From concentrated skill to distributed ignorance?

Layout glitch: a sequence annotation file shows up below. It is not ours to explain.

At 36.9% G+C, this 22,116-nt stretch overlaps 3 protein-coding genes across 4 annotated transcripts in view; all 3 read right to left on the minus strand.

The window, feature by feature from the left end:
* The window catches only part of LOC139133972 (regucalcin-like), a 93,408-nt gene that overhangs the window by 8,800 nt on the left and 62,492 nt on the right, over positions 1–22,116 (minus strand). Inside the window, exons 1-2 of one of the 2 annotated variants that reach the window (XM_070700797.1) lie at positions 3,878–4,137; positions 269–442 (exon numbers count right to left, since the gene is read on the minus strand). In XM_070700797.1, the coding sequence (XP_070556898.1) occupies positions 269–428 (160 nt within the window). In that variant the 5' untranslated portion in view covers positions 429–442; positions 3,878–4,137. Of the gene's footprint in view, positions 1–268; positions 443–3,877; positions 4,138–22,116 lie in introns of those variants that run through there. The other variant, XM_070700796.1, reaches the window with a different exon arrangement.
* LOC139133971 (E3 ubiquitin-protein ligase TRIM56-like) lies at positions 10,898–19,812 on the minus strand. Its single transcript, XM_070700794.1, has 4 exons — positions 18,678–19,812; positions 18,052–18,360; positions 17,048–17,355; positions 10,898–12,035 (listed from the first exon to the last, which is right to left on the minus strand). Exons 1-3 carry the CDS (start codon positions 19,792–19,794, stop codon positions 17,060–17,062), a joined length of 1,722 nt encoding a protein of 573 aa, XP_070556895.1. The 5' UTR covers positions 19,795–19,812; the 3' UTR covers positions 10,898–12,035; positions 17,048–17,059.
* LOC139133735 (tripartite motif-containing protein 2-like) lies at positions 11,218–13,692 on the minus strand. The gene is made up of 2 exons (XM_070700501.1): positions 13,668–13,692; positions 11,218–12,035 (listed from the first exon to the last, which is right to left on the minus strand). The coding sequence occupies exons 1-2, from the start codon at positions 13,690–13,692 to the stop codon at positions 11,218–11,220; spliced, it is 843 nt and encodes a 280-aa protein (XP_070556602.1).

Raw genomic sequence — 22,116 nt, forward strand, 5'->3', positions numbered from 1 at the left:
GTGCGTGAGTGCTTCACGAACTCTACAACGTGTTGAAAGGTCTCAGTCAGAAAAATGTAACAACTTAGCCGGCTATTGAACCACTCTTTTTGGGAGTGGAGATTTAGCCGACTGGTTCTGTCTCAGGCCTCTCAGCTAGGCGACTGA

Don't be a control freak, says Pete Cochrane, instead seek to influence and contribute. Is there any other way in truly networked world? No doubt about it, we seem to be moving from a world of concentrated skill and expertise to a world of distributed ignorance. Only 200 years ago it was possible to be a leading engineer and zoologist at the same time. Even 50 years ago it was possible to understand the fine grain detail of the telephone or television network but today no one knows everything about almost anything. No one human mind understands and contains the full design and operational detail of even the simplest of aircraft. The knowledge required to create materials, turn them into the component parts and mould them into a complete system is way beyond the capacity of any one human. Should we be shaking our heads in despair at the demise of the polymath? Perhaps but, then again, perhaps not! The upside to the technology that saw their demise has, in part, allowed us all to become more powerful. We may have created a sea of ignorance but we have also opened up windows of capability that we could not have imaged even 20 years ago. The power of networking is something that most do not contemplate and few understand. If we take, for example, a broadcast network as in radio and TV, we see a single transmitter with a number of receivers. If these receivers number